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[Xmca-l] Re: L2
Yes, basically. The evidence in neurolinguistics shows that it’s really really hard (if at all possible) to proceduralize an L2 (in the sense of it becoming implicit knowledge, subserved by procedural memory, etc.). Paradis’s argument is that highly proficiency L2 users speed up access to declarative processes that end up being functionally equivalent (or close) to the way that implicit, procedural competence works for native speakers. So if you’re tired after working all day in an L2 (I’ve had this experience too, and continue to have it when I teach upper division French culture and sociolinguistics courses in French), it’s because it takes a lot of attentional resources to do these things, which isn’t the case if you’re using your L1, at least that’s the theory.
I use this basic argument as a rationale for doing explicit teaching. We don’t know how, if at all, we can impact upon implicit/procedural competencies in L2 development, but we do know that we can intervene to promote conscious control. So if we can give learners really good L2 tools (e.g., concepts, categories of meaning, etc.) that mediate their controlled L2 performance, we get really good performances, provided we include communicative tasks that link the metalinguistic to the communicative performance. And at some point, with lots of practice, says Paradis at least, some implicit/procedural competencies may develop in parallel.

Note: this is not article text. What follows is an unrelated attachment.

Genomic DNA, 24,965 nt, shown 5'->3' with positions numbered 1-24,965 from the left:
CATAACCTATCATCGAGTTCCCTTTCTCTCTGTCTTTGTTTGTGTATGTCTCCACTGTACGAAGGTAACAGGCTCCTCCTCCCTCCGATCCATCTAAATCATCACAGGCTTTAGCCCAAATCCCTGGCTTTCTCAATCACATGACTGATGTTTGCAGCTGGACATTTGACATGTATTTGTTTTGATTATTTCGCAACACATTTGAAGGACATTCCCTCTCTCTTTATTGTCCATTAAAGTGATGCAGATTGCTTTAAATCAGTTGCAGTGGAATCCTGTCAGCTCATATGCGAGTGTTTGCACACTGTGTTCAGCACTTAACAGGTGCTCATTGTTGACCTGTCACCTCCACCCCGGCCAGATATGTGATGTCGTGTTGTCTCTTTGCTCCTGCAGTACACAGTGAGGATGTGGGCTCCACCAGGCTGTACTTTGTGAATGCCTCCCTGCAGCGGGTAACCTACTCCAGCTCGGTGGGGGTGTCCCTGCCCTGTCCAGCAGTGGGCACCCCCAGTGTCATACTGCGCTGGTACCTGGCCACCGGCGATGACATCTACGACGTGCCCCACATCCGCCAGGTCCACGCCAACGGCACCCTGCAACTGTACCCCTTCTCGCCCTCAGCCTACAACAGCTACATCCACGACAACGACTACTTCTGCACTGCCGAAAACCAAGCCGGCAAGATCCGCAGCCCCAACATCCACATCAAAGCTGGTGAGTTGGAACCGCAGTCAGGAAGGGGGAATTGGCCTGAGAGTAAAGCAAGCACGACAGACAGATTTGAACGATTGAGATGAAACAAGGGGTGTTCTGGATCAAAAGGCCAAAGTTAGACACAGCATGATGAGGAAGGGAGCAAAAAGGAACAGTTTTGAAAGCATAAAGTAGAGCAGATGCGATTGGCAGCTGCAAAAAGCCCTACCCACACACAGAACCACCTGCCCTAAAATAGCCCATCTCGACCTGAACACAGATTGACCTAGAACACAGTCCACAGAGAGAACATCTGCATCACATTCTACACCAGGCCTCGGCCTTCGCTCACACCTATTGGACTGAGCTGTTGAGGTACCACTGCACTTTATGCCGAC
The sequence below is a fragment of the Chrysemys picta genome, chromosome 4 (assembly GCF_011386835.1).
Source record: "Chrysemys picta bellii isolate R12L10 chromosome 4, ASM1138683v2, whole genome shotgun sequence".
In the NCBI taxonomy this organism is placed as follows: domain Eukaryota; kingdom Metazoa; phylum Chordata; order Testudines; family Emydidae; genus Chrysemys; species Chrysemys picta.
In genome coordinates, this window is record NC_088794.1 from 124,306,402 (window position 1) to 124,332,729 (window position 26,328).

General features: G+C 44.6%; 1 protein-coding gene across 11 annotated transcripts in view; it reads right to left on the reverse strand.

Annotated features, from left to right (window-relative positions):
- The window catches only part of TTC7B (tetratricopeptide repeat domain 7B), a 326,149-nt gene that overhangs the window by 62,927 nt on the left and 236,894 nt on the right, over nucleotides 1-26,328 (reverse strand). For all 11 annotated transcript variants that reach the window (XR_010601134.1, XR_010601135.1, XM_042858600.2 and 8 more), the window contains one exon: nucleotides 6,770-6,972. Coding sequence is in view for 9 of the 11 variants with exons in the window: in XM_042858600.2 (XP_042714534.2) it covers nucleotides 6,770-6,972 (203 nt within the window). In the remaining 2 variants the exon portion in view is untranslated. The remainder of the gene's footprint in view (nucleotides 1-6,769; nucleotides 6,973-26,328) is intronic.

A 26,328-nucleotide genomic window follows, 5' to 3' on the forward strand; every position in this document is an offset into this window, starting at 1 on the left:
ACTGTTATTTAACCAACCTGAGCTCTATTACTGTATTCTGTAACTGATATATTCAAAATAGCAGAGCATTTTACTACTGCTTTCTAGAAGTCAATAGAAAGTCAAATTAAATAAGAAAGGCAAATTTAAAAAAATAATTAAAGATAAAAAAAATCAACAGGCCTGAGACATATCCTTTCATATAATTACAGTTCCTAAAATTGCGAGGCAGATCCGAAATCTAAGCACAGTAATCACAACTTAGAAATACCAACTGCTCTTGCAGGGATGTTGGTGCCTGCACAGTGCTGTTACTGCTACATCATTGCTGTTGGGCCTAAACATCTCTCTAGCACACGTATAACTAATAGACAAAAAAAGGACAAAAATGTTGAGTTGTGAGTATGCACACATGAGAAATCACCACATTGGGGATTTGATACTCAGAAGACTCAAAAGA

Rémi A. van Compernolle
Assistant Professor of Second Language Acquisition & French and Francophone Studies
Department of Modern Languages
Carnegie Mellon University
Baker Hall A60M
On Nov 3, 2014, at 1:10 PM, Martin John Packer <firstname.lastname@example.org> wrote:
> Are you referring here to the way that until a L2 is automatized it requires deliberate control? I get home tired at the end of the say because when I'm speaking Spanish I do so with deliberate awareness - I have to will the utterances to emerge. I have the L2 resources available in some form, but I need to actively deploy them at all levels, whereas in L1 the lexicogrammar takes care of itself.
> On Nov 3, 2014, at 12:52 PM, Rémi A. van Compernolle <email@example.com> wrote:
>> I’ve argued in my recent work that in a lot of cases it isn’t the L2 that’s internalized to function intrapsychologically but rather metacognitive strategies subserved by declarative memory systems that are deployed to regulate the deployment of L2 resources.